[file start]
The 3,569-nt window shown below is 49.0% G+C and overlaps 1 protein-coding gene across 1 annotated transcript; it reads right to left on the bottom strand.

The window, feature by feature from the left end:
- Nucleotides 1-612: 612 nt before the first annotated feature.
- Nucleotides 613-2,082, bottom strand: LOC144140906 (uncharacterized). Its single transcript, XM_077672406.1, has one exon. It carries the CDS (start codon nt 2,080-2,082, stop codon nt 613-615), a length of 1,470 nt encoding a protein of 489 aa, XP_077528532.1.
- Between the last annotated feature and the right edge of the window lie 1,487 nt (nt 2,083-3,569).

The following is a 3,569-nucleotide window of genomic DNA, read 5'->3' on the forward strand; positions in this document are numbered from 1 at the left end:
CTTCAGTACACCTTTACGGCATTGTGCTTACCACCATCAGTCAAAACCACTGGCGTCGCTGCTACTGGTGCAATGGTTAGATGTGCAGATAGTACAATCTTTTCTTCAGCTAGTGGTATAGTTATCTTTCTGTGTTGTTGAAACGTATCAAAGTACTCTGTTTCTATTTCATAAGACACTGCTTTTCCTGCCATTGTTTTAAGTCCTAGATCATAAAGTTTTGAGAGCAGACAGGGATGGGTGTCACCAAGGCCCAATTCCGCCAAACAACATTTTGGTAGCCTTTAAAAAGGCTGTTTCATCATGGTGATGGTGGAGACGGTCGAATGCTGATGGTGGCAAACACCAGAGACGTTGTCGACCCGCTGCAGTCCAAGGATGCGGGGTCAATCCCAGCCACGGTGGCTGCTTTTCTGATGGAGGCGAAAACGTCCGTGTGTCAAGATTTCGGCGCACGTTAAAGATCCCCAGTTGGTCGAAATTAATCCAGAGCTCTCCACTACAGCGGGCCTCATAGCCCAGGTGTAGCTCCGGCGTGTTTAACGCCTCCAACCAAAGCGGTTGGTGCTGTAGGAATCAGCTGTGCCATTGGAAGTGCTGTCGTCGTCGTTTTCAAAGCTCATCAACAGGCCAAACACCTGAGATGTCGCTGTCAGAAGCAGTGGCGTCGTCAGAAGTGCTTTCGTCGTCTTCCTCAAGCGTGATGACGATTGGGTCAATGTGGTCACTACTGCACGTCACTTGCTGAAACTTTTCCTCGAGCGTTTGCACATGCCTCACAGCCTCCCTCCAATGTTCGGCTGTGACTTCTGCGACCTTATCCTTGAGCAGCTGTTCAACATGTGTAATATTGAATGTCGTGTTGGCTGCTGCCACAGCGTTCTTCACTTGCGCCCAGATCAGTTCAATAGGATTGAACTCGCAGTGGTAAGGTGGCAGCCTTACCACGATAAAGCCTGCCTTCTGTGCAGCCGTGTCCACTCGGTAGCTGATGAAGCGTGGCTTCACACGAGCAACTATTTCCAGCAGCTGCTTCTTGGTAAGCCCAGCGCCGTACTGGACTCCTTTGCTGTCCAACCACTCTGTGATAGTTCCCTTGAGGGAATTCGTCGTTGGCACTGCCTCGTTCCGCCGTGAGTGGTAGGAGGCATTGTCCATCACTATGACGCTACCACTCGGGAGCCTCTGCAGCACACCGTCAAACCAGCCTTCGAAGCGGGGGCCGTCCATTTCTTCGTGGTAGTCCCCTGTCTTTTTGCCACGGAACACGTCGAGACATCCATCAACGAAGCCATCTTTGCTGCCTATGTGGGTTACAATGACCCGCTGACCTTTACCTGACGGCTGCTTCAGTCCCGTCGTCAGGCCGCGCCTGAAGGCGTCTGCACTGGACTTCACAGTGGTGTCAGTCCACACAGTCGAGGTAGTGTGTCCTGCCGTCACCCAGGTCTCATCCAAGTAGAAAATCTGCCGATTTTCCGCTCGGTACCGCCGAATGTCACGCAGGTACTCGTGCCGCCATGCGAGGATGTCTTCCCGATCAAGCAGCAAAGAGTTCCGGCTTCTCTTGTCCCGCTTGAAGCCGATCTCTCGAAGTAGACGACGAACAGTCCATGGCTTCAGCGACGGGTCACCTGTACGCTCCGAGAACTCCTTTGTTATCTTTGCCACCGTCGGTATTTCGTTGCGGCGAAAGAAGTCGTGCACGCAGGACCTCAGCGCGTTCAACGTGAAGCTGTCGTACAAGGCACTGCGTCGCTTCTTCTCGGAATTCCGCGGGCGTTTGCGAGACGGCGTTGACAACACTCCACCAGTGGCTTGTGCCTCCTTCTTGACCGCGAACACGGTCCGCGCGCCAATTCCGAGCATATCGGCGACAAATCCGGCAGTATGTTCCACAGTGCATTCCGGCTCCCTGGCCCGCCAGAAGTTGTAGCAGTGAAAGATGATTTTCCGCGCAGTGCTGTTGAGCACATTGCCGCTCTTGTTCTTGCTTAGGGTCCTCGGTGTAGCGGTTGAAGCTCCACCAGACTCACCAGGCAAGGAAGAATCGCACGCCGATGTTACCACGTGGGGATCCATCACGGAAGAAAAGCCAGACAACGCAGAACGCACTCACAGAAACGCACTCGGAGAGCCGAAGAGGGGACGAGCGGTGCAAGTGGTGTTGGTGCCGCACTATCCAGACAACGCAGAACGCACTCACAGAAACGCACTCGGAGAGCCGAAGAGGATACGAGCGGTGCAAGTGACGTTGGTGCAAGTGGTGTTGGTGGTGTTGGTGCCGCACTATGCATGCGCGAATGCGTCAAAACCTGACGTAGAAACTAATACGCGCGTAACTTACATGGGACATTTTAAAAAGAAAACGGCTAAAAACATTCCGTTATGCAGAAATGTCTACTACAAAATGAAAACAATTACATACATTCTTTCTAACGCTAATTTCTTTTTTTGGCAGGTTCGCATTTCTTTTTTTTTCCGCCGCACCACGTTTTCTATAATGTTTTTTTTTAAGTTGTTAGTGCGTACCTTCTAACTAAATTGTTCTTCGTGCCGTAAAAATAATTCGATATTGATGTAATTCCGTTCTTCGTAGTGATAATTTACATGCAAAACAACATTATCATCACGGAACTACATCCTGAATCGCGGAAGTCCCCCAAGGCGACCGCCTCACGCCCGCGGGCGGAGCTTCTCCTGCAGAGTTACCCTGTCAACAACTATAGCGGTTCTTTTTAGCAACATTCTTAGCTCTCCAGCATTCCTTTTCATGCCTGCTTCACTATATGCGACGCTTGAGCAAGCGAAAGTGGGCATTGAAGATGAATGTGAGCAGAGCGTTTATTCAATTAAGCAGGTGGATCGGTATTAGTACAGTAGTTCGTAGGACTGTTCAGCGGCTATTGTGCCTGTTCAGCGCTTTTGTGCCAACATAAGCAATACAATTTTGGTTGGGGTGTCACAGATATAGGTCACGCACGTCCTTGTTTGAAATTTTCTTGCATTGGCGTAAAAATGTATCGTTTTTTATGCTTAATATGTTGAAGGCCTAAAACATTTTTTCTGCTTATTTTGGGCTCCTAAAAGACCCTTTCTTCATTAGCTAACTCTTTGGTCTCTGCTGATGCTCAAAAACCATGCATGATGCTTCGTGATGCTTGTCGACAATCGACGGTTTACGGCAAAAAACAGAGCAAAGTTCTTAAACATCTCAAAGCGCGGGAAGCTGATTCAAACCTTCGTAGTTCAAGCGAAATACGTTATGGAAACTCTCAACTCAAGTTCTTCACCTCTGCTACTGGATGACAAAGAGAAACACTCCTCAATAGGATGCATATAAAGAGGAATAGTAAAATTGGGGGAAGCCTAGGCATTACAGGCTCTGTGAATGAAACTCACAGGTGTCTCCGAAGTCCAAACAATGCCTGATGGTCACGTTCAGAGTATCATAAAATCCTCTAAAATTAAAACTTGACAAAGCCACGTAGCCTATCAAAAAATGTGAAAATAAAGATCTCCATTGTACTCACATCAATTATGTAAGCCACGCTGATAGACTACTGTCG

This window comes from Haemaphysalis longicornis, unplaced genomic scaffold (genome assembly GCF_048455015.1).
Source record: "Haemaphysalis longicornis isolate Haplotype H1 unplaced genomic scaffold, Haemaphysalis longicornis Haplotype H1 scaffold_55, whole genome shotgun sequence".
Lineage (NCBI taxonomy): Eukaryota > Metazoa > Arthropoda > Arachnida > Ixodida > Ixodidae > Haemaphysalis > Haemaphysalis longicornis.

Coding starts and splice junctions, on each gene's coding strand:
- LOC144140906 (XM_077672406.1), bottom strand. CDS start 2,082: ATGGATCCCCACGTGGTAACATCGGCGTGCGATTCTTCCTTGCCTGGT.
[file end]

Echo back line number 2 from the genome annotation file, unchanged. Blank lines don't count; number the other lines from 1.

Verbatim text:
The window, feature by feature from the left end: